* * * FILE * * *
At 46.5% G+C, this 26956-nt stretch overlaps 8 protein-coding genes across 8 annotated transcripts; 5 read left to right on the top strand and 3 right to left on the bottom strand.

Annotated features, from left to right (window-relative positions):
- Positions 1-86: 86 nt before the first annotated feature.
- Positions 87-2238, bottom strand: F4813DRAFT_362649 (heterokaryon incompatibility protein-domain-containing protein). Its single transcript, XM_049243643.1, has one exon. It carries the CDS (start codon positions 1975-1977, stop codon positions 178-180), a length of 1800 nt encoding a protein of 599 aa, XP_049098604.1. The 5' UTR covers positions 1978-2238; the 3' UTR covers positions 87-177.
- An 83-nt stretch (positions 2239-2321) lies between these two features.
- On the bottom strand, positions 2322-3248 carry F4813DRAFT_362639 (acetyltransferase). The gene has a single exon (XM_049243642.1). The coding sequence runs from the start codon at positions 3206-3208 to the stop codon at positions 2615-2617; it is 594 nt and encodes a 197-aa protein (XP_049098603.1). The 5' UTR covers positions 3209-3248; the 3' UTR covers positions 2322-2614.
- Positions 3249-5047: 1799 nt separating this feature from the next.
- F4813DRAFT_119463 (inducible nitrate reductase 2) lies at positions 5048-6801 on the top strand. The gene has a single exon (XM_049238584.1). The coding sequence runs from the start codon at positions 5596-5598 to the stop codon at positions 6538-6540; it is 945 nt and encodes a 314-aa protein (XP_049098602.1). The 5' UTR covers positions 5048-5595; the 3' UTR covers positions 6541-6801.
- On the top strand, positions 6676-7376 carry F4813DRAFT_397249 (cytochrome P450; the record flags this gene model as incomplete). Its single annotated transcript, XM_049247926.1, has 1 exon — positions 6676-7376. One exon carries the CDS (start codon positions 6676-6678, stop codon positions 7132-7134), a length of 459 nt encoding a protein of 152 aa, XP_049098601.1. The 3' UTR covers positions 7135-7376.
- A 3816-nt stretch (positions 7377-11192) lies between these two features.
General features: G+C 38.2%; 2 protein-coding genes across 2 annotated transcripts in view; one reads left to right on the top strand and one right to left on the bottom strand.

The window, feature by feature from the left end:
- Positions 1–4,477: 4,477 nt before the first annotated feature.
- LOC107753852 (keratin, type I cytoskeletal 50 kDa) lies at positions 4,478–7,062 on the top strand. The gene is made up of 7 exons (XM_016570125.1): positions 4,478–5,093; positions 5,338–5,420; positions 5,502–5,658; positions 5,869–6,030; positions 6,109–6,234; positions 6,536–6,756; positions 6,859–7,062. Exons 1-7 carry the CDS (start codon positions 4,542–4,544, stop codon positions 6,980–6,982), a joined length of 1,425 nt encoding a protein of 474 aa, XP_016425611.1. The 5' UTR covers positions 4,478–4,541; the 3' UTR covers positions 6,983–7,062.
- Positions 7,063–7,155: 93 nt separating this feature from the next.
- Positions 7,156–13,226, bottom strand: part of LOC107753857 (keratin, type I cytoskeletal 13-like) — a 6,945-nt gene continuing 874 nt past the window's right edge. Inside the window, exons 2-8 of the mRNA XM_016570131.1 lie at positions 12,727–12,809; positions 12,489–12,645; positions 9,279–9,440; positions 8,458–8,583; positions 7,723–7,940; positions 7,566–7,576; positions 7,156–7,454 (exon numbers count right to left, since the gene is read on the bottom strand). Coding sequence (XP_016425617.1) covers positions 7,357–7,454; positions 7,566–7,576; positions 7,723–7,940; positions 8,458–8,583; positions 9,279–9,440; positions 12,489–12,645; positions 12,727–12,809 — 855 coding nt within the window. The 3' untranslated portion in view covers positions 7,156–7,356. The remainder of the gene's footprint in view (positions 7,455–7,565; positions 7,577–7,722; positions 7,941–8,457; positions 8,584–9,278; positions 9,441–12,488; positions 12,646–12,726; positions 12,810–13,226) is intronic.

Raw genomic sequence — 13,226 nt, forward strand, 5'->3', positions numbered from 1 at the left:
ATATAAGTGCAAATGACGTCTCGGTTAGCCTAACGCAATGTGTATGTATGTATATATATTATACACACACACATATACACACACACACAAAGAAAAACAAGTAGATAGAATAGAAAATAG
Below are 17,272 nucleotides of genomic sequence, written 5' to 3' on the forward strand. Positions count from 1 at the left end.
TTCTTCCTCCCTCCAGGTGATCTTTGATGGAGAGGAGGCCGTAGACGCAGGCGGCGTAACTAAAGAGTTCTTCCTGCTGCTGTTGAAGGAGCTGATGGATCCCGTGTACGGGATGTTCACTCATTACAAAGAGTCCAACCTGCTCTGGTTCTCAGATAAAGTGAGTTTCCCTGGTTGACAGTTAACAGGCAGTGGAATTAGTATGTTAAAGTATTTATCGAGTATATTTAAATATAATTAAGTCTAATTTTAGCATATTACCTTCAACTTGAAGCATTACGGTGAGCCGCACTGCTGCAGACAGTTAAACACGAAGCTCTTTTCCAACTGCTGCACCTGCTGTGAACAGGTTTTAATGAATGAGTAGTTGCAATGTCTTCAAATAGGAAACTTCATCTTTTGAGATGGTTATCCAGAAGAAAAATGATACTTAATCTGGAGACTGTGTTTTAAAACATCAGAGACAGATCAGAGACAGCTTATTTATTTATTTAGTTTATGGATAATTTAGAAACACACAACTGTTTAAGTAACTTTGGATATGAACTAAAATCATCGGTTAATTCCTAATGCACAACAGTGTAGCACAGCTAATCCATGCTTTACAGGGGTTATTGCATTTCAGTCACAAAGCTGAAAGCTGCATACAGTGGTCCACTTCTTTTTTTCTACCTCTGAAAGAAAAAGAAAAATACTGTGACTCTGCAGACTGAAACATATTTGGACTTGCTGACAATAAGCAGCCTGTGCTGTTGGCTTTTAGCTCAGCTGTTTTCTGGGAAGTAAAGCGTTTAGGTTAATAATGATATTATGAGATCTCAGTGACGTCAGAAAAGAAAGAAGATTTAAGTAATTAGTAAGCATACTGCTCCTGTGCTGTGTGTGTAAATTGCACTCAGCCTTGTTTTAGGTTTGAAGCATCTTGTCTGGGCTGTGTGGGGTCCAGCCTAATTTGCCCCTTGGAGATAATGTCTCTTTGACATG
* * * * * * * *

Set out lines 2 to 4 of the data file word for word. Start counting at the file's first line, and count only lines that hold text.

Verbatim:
Annotated features, from left to right (window-relative positions):
- Positions 1-86: 86 nt before the first annotated feature.
- Positions 87-2238, bottom strand: F4813DRAFT_362649 (heterokaryon incompatibility protein-domain-containing protein). Its single transcript, XM_049243643.1, has one exon. It carries the CDS (start codon positions 1975-1977, stop codon positions 178-180), a length of 1800 nt encoding a protein of 599 aa, XP_049098604.1. The 5' UTR covers positions 1978-2238; the 3' UTR covers positions 87-177.